U.S. starts COVID vaccinations of its military personnel in S. Korea


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The United States military began a coronavirus vaccination campaign for personnel stationed in South Korea Tuesday as a third virus wave saw the host country record its highest daily death toll since the pandemic began. US Forces Korea (USFK) administered initial doses of the Moderna vaccine for military and civilian healthcare workers, first responders and command staff across its medical treatment facilities in the country, it said in a statement.

Washington has around 28,500 troops stationed in South Korea to help it defend against the nuclear-armed North and protect U.S. interests in northeast Asia.

Among the inoculated was USFK Commander Robert Abrams, who was pictured receiving the shot in a mask and a T-shirt emblazoned with “#KilltheVirus”.

The vaccination is voluntary but the USFK chief “strongly” encouraged American service members to receive it. “I want you to make an informed decision for you and your family regarding the vaccine,” he said in the statement.

A U.S. Air Force member gets a coronavirus disease (COVID-19) vaccine at Osan Air Base in Pyeongtaek, South Korea, on December 29, 2020. Staff Sgt. Betty R. Chevalier/U.S. Air Force/DVIDS/Handout via REUTERS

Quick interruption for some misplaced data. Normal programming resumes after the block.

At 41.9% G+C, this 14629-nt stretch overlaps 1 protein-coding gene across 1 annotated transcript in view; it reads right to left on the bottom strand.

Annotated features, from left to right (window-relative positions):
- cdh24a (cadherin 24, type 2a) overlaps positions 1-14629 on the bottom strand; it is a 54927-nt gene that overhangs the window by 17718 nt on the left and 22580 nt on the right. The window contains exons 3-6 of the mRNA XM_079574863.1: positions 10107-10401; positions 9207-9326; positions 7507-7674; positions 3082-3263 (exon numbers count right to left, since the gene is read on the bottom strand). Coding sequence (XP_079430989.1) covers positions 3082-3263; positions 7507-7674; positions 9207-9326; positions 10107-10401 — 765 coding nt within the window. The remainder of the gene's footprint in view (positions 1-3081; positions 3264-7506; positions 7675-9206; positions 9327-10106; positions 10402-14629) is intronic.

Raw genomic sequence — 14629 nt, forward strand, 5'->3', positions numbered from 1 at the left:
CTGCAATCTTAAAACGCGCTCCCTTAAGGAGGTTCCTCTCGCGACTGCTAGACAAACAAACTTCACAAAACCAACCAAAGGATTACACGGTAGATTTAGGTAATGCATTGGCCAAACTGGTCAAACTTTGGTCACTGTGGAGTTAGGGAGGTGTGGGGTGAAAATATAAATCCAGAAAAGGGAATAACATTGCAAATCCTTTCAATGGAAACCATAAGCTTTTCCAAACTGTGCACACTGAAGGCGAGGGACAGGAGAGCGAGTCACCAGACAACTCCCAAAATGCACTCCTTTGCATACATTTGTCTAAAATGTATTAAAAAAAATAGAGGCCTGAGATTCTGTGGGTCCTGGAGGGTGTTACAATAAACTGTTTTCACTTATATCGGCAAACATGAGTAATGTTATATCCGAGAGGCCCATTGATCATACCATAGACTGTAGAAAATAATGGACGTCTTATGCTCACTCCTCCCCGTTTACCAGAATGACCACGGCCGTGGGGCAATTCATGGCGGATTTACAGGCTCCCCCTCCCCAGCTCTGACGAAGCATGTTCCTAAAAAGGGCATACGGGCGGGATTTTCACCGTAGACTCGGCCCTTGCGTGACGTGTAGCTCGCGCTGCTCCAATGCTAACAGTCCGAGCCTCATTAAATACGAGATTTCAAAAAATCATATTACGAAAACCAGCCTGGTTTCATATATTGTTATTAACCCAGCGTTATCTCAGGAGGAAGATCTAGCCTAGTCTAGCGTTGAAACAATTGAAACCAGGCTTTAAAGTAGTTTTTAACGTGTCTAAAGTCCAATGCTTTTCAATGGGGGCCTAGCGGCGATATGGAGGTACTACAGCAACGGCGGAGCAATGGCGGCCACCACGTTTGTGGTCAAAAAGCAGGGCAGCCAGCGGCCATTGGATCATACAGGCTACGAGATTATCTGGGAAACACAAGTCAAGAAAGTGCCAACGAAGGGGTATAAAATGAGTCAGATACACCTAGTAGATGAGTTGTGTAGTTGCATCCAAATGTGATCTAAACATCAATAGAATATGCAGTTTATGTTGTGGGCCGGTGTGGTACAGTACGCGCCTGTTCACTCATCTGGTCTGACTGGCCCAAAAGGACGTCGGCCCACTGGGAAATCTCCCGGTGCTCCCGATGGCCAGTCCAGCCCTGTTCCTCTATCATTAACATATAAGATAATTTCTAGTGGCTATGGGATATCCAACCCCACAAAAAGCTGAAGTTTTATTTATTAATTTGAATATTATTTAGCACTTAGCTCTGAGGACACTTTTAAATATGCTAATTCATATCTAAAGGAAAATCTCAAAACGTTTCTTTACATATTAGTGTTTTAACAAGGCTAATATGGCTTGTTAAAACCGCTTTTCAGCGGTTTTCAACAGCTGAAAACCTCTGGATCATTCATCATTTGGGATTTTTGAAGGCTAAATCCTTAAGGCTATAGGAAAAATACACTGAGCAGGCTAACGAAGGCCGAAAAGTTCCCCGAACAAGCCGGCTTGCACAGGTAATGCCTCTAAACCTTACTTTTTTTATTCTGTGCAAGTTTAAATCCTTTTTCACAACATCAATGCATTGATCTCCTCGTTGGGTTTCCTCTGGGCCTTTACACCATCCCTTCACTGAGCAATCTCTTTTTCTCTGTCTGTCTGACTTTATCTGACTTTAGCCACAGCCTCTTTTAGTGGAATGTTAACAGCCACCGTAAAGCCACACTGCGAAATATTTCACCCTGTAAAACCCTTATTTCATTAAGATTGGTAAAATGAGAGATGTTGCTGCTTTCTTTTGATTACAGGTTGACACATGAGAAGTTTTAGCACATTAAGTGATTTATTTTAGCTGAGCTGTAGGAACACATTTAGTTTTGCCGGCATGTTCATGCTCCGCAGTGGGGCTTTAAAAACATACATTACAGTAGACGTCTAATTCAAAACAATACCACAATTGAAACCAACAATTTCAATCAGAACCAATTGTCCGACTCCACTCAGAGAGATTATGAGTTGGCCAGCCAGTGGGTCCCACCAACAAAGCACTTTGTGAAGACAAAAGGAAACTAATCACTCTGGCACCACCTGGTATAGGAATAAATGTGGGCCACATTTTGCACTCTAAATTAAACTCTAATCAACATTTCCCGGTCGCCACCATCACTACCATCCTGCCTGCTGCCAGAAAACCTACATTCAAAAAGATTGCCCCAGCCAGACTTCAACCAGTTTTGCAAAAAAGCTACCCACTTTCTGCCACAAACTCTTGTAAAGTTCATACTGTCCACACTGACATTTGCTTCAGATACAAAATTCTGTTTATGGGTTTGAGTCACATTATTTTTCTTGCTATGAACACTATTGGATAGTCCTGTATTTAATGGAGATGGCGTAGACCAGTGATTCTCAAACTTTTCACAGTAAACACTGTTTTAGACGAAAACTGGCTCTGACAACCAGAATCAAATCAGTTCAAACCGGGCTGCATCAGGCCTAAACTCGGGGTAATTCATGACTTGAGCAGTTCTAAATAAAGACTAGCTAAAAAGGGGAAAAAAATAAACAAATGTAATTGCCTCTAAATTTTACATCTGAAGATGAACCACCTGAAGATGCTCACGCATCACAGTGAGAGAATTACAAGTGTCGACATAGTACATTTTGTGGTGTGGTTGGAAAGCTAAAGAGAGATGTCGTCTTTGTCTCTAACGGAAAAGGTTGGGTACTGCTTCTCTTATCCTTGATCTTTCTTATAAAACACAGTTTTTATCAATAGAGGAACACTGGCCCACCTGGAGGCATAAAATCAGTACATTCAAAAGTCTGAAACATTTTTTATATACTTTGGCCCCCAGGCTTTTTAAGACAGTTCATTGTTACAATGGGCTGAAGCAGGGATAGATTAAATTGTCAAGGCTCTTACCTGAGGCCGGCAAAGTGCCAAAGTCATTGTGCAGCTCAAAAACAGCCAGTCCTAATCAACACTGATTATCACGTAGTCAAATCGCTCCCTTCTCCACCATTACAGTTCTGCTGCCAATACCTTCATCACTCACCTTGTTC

South Korea is one of the four overseas locations to receive the Moderna vaccine, which won emergency use authorization from the U.S. Food and Drug Administration on December 18.

The inoculations came as the new wave of the virus gripped the Asian country. The resurgence was centered on the greater Seoul area, which has seen daily cases climb to over 1,000 several times this month despite stricter measures.

The country reported 1,046 new cases and 40 deaths Tuesday, its highest daily toll since it first identified an infection in January. It has reported a total of 58,725 coronavirus cases.

South Korean President Moon Jae-in and Moderna CEO Stephane Bancel held a video call late Monday and agreed that the company will supply vaccine doses for 20 million South Koreans in the second quarter of 2021, according to Moon’s office.

If the Moderna agreement is formally signed, South Korea will have enough vaccines for 56 million people, or four million more than its total population, Moon’s office said.

It plans to launch its domestic vaccination program in February.

South Korea has been praised as a model of how to combat the virus, with the public largely following official guidelines and authorities preventing a wider outbreak with an intensive “trace, test and treat” approach.

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